Gardening outside the lines

Published 10:12 am Saturday, September 17, 2022

By Felder Rushing

Hard core gardeners often color outside the lines, don’t always fit in neatly. It may help with neighborly relations to literally spell out what we are attempting, make intentions more obvious.

I was reminded of this while helping a friend prepare his rogue garden for a revisit from his city’s code inspector. In spite of the masses of flowering plants, including a few rare ones, nearly all smothered in butterflies and hummingbirds, the place was more than a bit untidy.

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And, of course, someone had complained that his garden was an eyesore, and the inspector, following his guidelines, made a few, um, recommendations, which basically meant “do these things or you will be fined.”

Some parts of his letter made sense. “Pick up the scattered black plastic pots and empty potting soil bags littering the front yard. Pull the plants spilling over the curb back a bit. Remove the shrub blocking the stop sign. Mow the lawn a bit more often. Stop piling mulch on the driveway so it won’t keep washing into the gutter. Stop calling me names for doing my job.”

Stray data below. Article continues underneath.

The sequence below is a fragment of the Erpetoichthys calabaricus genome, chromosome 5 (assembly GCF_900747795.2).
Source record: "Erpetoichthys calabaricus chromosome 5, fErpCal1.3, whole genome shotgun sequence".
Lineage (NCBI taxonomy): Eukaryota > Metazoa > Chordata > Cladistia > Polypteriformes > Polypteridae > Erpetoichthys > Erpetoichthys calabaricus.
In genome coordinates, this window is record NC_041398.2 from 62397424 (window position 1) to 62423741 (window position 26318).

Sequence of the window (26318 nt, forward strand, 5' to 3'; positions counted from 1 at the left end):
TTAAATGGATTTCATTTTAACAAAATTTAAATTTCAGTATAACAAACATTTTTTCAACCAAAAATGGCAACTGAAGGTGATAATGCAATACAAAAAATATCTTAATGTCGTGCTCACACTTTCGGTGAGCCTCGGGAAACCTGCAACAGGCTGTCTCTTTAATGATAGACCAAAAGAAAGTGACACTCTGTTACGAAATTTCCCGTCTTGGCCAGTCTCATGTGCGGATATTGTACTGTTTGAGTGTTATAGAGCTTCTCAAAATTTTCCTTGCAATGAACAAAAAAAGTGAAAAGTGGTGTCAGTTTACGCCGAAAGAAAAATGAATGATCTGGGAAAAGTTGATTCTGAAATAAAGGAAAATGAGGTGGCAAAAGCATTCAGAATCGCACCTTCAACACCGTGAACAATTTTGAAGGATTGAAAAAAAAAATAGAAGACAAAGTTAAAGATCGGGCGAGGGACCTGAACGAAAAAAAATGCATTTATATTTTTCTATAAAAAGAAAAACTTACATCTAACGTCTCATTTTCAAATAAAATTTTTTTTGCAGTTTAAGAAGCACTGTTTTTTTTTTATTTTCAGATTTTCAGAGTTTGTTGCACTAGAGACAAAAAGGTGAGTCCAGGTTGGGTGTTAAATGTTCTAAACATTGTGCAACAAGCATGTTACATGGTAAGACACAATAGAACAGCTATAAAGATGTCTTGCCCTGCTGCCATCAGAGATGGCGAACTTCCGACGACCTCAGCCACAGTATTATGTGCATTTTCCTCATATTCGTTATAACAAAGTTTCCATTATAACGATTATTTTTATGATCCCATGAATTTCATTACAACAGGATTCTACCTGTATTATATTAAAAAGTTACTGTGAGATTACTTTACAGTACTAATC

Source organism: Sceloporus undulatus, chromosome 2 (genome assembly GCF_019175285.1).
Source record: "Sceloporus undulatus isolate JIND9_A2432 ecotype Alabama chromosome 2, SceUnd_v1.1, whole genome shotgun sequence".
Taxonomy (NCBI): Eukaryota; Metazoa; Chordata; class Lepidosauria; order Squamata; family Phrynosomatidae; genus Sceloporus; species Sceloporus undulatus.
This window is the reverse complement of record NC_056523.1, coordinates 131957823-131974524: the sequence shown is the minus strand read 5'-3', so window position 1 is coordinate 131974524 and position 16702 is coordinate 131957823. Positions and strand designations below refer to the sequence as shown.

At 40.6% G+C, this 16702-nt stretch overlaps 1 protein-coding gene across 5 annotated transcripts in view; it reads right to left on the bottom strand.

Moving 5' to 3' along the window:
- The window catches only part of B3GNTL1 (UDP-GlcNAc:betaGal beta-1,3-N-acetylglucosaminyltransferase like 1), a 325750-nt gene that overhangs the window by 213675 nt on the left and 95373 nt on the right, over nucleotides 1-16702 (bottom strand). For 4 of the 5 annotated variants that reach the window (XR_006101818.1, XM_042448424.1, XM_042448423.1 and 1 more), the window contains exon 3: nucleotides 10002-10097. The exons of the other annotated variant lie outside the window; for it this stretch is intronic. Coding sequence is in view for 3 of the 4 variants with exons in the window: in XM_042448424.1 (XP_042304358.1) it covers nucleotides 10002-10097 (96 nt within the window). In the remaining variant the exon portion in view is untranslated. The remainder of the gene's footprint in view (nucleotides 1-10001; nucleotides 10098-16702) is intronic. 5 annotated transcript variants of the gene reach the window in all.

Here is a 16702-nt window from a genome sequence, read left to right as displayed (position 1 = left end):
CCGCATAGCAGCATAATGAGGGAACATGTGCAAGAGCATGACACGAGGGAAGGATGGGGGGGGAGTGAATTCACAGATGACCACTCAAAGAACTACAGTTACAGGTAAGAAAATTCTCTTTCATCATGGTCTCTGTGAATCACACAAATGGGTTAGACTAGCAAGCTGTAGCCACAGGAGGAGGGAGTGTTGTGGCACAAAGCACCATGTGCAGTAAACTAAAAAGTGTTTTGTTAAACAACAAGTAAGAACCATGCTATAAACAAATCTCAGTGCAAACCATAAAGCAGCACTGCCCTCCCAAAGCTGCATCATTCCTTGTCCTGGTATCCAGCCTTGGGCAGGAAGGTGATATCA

As I worked with the homeowner to resolve these mandates (and getting loads of free plants in return), I remembered an official looking sign I saw decades ago in a McComb garden, that proclaimed the landscape “Area Yard of the Season.” Curious, having never heard of such an organization, I stopped to inquire.

So, once we unruffle the features of both my beleaguered cottage garden friend and the city inspector, neaten up the front yard potting area, and move a few plants away from the city’s right of way, I think it’ll be appropriate to put up a sign for the neighbors whose personal preference ends at the street. 

Rather than poking everyone in the eye with a simple statement such as “Garden Is Up To Code” I have given him a garden medallion proclaiming the resident to be a DIGr – a Determined Independent Gardener.

Won’t prevent him from trashing it out again, but for now it conveys good intentions, reminds the gardener to respect neighborly relations, and hopefully also allays the inspector’s concerns.